I ran into some festy friends at the hospital who had just had a new born baby born and I was like “Whaaa? You guys got a baby? That shit is a lot of responsibility you know that right? You know you’re gonna be taking care of that kid for a long ass time?”

They humbly responded and were like “yes.” They appreciated that I acknowledged and marveled at their child, but I wasn’t exactly saying a congratulations.

I was like, “Glad you like your baby, but summer’s coming up and there’s mad festivals to attend. We always travel the road and the circuit together, we have been for years. So what’s up? You gonna keep that kid in the tent, or leave it at home with a babysitter?”

They said “No festivals for us this year” and I don’t know how they could even say that. We’re supposed to be fam. Summer is what we live for. It’s the only time we all really see each other or talk. What about all the Molly we’ve done together, or the matching bracelets we made? Are we still fam?

I got flashed a couple summer bracelets and was told “We’re still fam, we’ll always be fam. Those moments are something we’ll never forget.”

And honestly, the forgetting part isn’t the problem. I can hardly remember large chunks of my summers, or even my life for that matter. What I care about is raving all night until the sun comes up with close ones. What I care about is us laughing and bonding through weirdness. What I care about and look forward to the most are the “Survivor’s Breakfasts,” where those of us who didn’t pass out or fall asleep during the night share a celebratory meal together in what is, unquestionably, an epic marathon of bizarre behavior and madness.

And what I heard….. “How can we forget about the blueberry pancakes?”


We’ve always said there’s only two seasons: festival season, and the remaining bullshit season. It seems as though with the birth of this baby, festival season will here on out contain some bullshit as well. That’s it. It’s over! Nothing good lasts forever!

I couldn’t help but audibly sigh and say “Kids suck” under my breath. Seeing two of my favorite festy pals do something like this? It honestly felt like a stab in the back.


“Next summer the baby will be a year old…”

“And of course we’ll take him on the road with us. He’ll be ready then!”

I needed a moment to think.

And more time.

Maybe I am the one giving up on the fam here? Maybe my response has been, well, a bit selfish? And this baby could be a prodigy baby, you know? Growing up at the festivals and in the right environment, it’ll likely develop extraordinary skills and rhythm, and could easily become like, really really good at the bongos or something. He’ll have the headstart that I never had—that I wish I had.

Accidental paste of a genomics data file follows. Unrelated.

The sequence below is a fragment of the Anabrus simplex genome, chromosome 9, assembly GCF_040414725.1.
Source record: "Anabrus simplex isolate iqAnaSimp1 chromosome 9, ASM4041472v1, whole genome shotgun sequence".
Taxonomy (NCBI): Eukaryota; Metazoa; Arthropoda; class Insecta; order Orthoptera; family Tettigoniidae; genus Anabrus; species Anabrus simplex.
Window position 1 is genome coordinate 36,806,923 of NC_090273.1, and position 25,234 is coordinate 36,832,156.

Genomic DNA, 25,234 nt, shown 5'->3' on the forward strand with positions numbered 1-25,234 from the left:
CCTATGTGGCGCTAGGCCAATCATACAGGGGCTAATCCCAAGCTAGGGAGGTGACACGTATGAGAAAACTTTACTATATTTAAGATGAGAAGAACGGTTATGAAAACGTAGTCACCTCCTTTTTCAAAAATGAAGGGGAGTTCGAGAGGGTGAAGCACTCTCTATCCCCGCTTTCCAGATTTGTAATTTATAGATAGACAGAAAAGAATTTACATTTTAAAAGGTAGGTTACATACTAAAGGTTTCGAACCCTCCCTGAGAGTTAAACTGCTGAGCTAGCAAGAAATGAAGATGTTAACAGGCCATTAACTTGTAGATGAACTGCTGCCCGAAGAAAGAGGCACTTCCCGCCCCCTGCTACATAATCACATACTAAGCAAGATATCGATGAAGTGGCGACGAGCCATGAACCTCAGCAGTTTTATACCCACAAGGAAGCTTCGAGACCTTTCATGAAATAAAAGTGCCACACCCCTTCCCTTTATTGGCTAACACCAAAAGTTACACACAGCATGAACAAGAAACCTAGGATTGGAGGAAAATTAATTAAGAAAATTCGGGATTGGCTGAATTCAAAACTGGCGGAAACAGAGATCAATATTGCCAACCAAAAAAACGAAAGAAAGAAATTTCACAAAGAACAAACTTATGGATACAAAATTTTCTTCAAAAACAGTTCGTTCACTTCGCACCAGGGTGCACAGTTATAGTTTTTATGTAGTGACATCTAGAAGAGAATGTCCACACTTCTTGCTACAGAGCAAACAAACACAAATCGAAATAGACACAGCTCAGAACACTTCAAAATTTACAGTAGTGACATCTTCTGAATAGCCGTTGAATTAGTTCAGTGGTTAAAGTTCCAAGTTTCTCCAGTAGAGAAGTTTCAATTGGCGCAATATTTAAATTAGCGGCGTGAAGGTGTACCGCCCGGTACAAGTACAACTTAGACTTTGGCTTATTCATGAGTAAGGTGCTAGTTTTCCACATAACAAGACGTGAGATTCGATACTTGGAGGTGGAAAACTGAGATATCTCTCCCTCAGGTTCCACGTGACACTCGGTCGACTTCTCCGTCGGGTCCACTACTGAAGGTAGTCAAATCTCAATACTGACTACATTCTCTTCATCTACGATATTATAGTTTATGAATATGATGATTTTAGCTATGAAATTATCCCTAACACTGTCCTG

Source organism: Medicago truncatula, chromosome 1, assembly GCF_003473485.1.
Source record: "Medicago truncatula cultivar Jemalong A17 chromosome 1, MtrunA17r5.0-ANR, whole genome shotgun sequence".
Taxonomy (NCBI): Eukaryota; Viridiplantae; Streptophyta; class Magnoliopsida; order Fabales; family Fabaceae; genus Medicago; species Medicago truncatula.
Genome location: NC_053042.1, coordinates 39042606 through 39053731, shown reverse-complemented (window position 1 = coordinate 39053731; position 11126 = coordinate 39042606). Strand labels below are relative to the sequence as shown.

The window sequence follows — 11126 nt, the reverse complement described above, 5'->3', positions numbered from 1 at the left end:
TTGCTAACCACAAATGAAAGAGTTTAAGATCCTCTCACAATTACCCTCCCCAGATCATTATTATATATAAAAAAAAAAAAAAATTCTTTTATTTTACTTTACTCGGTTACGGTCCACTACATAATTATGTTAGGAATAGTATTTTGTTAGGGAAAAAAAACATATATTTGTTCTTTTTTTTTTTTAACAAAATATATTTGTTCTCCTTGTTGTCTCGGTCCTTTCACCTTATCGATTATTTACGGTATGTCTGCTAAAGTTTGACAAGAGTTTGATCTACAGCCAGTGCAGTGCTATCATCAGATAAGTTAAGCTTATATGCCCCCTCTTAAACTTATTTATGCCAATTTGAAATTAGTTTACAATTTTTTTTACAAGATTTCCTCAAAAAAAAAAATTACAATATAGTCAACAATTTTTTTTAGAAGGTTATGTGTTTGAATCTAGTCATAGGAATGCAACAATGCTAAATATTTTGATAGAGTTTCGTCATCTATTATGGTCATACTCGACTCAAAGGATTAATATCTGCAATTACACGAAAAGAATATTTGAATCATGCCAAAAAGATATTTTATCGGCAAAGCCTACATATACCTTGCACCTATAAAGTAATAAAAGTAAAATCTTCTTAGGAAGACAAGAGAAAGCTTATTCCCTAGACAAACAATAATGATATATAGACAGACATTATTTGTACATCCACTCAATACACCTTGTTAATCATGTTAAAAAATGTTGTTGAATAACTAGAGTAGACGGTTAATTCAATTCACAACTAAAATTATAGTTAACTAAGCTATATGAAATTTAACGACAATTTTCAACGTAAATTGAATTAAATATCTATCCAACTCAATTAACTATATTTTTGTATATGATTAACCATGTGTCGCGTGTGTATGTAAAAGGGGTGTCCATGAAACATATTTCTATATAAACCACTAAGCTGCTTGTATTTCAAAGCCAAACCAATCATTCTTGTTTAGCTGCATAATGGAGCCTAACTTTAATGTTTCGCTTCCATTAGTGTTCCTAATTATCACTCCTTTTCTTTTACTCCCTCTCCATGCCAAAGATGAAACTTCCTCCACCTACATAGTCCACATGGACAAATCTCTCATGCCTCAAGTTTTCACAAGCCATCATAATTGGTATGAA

I needed many more minutes to think…

But eventually…

“It’s a boy!?! Congratulations!”

We sat and began talking excitedly about how cool the kid is gonna grow up to be, and how we’ll all help raise him and give him water and teach him how to glowstick.

And like that, it felt like fam was back together all over again. This baby is only a minor setback. This upcoming summer might be a bit less exciting, but things will bounce back and be better than ever. The fam will have a new member next year.

It was then that a nurse came in in a panic and escorted me back to my room. She was saying there was an alert that I went missing. But really, I found what I needed to.

End of the World Foolery

Let’s party like it’s 1999. Let’s create a stockpile of canned goods and water and then hide in the basement like we’ve got Y2K to endure.

We can bolt lock the door and arm ourselves.

We can eat canned olives and rehydrate some dehydrated milk.

We can pray to the muffled sounds of fireworks and mislead ourselves into believing it’s the sounds of war and absolute, apocalyptic destruction.

We can resurface 12 weeks later and tell the neighbors that we were “on vacation” for the past few months.

We can keep it a secret to ourselves and never tell the embarrassing truth of what we really did.

Wanna party?

Party Room

Phantom Rider

It’s never safe to make assumptions — unless you’re driving around in the dark without headlights on. I tell myself that what I hit was either a coyote or a giant raccoon; I find these assumptions to be comforting.

Or maybe that 5’5″ tall figure was actually a mannequin that someone haphazardly left in the middle of the road? I’ll probably never know for sure.

I know when I’ve hit a guardrail because I can see the sparks, but other than that, I almost never see anything at all.

But it’s OK.

I don’t get the paper or ever watch the news.

And I really don’t care about the damage that I’m doing to my car either.

The only thing I care about is…

The thrill I get from driving around without headlights on.

I am the Phantom Rider.